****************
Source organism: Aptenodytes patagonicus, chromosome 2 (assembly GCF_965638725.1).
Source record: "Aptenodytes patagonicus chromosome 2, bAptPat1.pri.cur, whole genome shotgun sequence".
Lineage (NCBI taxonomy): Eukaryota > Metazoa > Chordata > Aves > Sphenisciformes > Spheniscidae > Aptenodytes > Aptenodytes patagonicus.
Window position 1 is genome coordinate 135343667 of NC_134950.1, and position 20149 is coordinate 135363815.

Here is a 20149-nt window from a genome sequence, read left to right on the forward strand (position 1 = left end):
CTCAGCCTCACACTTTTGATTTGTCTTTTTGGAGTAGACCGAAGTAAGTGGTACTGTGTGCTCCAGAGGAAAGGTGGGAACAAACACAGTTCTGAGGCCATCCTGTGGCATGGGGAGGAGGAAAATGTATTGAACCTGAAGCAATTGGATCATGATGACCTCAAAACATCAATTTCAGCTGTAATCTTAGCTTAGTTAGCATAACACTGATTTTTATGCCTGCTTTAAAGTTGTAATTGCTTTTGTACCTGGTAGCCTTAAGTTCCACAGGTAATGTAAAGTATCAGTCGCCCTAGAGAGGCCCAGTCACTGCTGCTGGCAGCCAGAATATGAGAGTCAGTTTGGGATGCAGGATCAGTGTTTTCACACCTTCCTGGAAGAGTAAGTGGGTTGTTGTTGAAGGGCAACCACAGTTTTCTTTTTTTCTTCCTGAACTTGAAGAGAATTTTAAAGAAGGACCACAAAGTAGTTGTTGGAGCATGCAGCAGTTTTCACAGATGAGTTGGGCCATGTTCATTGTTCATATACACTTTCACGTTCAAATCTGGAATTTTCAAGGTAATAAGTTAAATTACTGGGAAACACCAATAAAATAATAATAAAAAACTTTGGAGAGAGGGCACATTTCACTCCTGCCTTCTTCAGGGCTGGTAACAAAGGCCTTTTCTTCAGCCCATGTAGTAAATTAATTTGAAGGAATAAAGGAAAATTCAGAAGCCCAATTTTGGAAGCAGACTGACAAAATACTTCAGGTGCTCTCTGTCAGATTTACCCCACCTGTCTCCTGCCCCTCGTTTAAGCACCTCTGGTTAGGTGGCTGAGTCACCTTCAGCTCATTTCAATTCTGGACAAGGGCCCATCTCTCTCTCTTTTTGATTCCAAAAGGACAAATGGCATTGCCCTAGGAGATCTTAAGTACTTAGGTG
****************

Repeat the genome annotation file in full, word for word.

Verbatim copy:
Source organism: Aptenodytes patagonicus, chromosome 2 (assembly GCF_965638725.1).
Source record: "Aptenodytes patagonicus chromosome 2, bAptPat1.pri.cur, whole genome shotgun sequence".
Lineage (NCBI taxonomy): Eukaryota > Metazoa > Chordata > Aves > Sphenisciformes > Spheniscidae > Aptenodytes > Aptenodytes patagonicus.
Window position 1 is genome coordinate 135343667 of NC_134950.1, and position 20149 is coordinate 135363815.

Here is a 20149-nt window from a genome sequence, read left to right on the forward strand (position 1 = left end):
CTCAGCCTCACACTTTTGATTTGTCTTTTTGGAGTAGACCGAAGTAAGTGGTACTGTGTGCTCCAGAGGAAAGGTGGGAACAAACACAGTTCTGAGGCCATCCTGTGGCATGGGGAGGAGGAAAATGTATTGAACCTGAAGCAATTGGATCATGATGACCTCAAAACATCAATTTCAGCTGTAATCTTAGCTTAGTTAGCATAACACTGATTTTTATGCCTGCTTTAAAGTTGTAATTGCTTTTGTACCTGGTAGCCTTAAGTTCCACAGGTAATGTAAAGTATCAGTCGCCCTAGAGAGGCCCAGTCACTGCTGCTGGCAGCCAGAATATGAGAGTCAGTTTGGGATGCAGGATCAGTGTTTTCACACCTTCCTGGAAGAGTAAGTGGGTTGTTGTTGAAGGGCAACCACAGTTTTCTTTTTTTCTTCCTGAACTTGAAGAGAATTTTAAAGAAGGACCACAAAGTAGTTGTTGGAGCATGCAGCAGTTTTCACAGATGAGTTGGGCCATGTTCATTGTTCATATACACTTTCACGTTCAAATCTGGAATTTTCAAGGTAATAAGTTAAATTACTGGGAAACACCAATAAAATAATAATAAAAAACTTTGGAGAGAGGGCACATTTCACTCCTGCCTTCTTCAGGGCTGGTAACAAAGGCCTTTTCTTCAGCCCATGTAGTAAATTAATTTGAAGGAATAAAGGAAAATTCAGAAGCCCAATTTTGGAAGCAGACTGACAAAATACTTCAGGTGCTCTCTGTCAGATTTACCCCACCTGTCTCCTGCCCCTCGTTTAAGCACCTCTGGTTAGGTGGCTGAGTCACCTTCAGCTCATTTCAATTCTGGACAAGGGCCCATCTCTCTCTCTTTTTGATTCCAAAAGGACAAATGGCATTGCCCTAGGAGATCTTAAGTACTTAGGTG